- Fears about the safety of Europe’s largest nuclear power plant is growing after the Moscow-installed governor of the Ukrainian region where it is located ordered civilian evacuations.
- Wagner chief Yevgeny Prighozin said his forces will remain in the besieged Ukrainian city of Bakhmut. He indicated his soldiers will continue the assault on the city after the Russian military promised more arms and ammunition.
- Russian nationalist writer Zakhar Prilepin sent a defiant message to those who attempted to assassinate him. Prilepin is recovering from extensive injuries after a car bomb exploded killing his driver.
At least five people were injured in Kyiv early Monday when Russia launched a massive strike on the Ukraine capital.
Kyiv Mayor Vitali Klitschko said on the messaging app Telegram that three people were wounded in blasts in Kyiv’s Solomyanskyi district and two in the Sviatoshyn district, both west of the capital’s center.
Klitschko also said drone wreckage had fallen on a two-story building in the Sviatoshyn region.
The city administration said debris fell on a parked car, causing the car to catch fire.
Russian missiles also set ablaze a food warehouse in the Black Sea city of Odesa and blasts were reported in several other Ukrainian regions, Reuters reported.
The large-scale attacks come as Moscow prepares for its Victory Day parade on Tuesday.
Moscow reportedly wants a complete capture of Bakhmut to coincide with the country’s upcoming Victory Day, the anniversary of the Soviet victory over Nazi Germany in World War II.
Russia’s mercenary Wagner Group reversed its intention to withdraw from the besieged eastern Ukrainian city. Wagner chief Yevgeny Prigozhin said his forces will remain there after Moscow promised to provide more arms to conscripts.
Also Sunday, fears about the safety of the Zaporizhzhia Nuclear Power Plant in east Ukraine grew after Russian officials ordered the evacuation of civilians from 18 settlements around the nuclear power plant.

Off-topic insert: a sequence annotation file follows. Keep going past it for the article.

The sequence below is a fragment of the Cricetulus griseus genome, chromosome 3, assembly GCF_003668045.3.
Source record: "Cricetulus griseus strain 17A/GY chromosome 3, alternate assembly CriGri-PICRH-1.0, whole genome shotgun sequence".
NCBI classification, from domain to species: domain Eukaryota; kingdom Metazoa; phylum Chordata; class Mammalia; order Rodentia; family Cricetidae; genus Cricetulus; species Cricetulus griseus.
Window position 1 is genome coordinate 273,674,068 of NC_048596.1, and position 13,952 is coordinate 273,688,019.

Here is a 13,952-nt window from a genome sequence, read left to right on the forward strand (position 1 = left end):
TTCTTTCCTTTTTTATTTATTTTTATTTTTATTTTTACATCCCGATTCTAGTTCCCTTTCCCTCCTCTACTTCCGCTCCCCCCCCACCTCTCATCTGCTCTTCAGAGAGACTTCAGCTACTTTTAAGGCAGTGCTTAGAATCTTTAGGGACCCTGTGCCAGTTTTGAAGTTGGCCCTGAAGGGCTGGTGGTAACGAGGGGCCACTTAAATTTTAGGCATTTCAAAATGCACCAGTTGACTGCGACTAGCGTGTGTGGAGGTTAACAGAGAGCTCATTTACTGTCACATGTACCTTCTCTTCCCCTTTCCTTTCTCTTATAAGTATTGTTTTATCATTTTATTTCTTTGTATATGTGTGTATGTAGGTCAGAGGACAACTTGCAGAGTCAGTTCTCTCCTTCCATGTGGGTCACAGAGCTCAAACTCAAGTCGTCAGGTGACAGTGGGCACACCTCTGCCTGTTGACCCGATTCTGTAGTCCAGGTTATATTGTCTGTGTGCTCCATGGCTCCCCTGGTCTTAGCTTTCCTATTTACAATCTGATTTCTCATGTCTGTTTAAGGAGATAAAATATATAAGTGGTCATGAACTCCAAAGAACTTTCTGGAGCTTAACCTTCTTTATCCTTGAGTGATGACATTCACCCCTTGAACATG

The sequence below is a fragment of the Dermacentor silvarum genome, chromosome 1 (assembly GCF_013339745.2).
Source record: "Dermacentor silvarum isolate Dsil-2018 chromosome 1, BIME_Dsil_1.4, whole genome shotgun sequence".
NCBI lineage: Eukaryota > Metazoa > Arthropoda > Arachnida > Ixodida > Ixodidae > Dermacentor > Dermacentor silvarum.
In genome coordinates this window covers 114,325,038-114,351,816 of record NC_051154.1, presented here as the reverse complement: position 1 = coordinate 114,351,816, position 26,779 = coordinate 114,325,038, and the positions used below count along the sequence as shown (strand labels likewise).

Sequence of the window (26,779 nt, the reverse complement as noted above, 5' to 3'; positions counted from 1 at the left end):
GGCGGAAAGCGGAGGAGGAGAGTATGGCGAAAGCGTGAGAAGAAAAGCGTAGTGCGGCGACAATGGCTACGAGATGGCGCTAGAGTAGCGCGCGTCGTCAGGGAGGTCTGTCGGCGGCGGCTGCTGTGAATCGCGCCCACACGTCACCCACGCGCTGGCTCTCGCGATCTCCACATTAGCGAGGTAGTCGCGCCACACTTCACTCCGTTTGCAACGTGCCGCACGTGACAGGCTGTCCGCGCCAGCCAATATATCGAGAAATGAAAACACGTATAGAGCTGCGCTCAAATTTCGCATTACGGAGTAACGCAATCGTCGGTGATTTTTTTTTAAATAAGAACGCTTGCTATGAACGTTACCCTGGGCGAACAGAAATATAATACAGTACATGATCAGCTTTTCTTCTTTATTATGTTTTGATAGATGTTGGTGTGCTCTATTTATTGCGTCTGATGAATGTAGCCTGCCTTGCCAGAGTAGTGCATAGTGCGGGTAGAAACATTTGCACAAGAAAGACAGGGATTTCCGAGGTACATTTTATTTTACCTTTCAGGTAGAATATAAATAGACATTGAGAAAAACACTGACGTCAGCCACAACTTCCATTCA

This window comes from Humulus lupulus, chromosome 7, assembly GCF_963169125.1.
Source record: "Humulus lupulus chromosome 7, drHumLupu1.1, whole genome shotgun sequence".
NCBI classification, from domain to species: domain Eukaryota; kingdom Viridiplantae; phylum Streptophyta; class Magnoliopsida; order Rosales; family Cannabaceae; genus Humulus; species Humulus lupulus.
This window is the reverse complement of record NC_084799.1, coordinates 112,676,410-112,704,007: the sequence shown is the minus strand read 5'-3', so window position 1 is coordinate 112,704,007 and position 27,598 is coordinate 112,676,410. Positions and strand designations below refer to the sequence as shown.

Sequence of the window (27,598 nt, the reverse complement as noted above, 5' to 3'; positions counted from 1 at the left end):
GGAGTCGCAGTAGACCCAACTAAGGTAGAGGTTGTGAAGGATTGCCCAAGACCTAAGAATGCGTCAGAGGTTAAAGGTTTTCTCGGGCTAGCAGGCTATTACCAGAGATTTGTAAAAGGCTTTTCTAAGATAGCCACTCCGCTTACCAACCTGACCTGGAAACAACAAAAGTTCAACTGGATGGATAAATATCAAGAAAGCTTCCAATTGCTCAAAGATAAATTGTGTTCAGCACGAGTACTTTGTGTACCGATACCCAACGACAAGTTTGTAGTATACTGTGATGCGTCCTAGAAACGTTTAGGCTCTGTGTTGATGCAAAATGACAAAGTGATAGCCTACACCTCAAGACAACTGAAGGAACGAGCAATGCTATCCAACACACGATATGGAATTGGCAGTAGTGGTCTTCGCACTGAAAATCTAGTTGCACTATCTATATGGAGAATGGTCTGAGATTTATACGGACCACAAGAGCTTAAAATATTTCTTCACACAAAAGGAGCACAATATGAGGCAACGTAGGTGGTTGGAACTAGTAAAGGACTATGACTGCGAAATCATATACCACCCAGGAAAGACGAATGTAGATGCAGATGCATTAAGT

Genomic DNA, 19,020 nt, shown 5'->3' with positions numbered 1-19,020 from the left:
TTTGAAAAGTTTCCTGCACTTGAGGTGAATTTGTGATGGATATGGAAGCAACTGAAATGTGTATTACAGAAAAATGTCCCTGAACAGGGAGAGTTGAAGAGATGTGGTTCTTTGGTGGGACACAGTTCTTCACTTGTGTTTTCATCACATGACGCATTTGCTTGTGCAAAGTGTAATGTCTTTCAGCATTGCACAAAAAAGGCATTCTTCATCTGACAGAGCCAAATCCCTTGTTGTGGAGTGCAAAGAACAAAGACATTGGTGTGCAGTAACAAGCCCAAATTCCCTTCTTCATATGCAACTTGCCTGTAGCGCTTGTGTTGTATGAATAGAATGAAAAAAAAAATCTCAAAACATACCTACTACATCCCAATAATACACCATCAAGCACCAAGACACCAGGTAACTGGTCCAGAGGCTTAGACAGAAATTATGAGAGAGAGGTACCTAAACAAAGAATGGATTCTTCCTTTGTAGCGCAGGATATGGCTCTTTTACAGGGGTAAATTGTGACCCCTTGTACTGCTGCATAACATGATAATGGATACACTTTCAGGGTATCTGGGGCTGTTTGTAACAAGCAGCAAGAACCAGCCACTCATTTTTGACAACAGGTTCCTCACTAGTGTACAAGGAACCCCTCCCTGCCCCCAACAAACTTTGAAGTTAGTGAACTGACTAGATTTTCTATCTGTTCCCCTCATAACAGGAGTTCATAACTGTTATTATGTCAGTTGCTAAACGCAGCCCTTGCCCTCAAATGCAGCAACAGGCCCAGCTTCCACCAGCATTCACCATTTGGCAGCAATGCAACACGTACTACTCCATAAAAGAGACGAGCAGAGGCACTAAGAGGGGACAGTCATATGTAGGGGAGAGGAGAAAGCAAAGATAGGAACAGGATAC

The plant is near the front line of battles between Russian and Ukrainian forces. Russia fired more than 30 shells at Nikopol, a Ukrainian-held town neighboring the plant, killing a 72-year-old woman and injuring three others Sunday, according to Ukrainian authorities.
Ukraine has also mounted attacks in the vicinity of the plant, according to The Associated Press.
The head of the U.N.’s nuclear watchdog agency said in a statement Saturday the situation near the plant “is becoming increasingly unpredictable and potentially dangerous.”
“I’m extremely concerned about the very real nuclear safety and security risks facing the plant,” International Atomic Energy Agency chief Rafael Grossi said. “We must act now to prevent the threat of a severe nuclear accident and its associated consequences for the population and the environment.”
Russia is facing one its worst labor shortages since 1998. In an intelligence update Sunday, the British Defense Ministry wrote that the Russian Central Bank surveyed 14,000 employees and found that its labor force was at its lowest level since 1998.
The British Defense Ministry said the attrition of manpower due to the war in Ukraine as well as the mass exodus of Russians trying to avoid the draft are partially to blame for the labor shortage. The survey also showed that the Russian population has decreased by 2 million in the last three years due to the COVID pandemic and an aging population.
Russian car bombing
The prominent Russian nationalist writer, Zakhar Prilepin, who barely escaped death from a car bomb attack Saturday, sent a defiant message to his attackers.
“To the demons I say: You will scare nobody. There is a God. We will win,” he wrote Sunday on the messaging app Telegram from the hospital in the Nizhny Novgorod region where he is recovering.
Russia’s state Investigative Committee said his Audi Q7 was blown up Saturday in a village, about 400 kilometers (250 miles) east of Moscow. The attacker fled the scene.
Prilepin said both his legs were broken by the explosion that killed his driver. Russia’s Foreign Ministry blamed Ukraine and the Western states backing it, particularly the United States, for the attack on the pro-Russia writer.
Ukraine’s security services neither confirmed nor denied involvement. Mykhailo Podolyak, a senior adviser to Ukrainian President Volodymyr Zelenskyy, said he believed Russian authorities had staged the attack.
The U.S. State Department did not immediately respond to a request for comment.
The Washington Post reported Saturday that Ukrainian officials expressed concerns about outsized international expectations for a planned major offensive by Ukrainian troops and that falling short of those expectations could mean losing military aid.
“Most people are … waiting for something huge,” the Post quoted Ukrainian Defense Minister Oleksii Reznikov saying in an interview last week.
Ukrainian President Volodymyr Zelenskyy told the Post in an interview last week: “I believe that the more victories we have on the battlefield, frankly, the more people will believe in us, which means we will get more help.”
Some material in this report came from The Associated Press, Agence France-Presse and Reuters.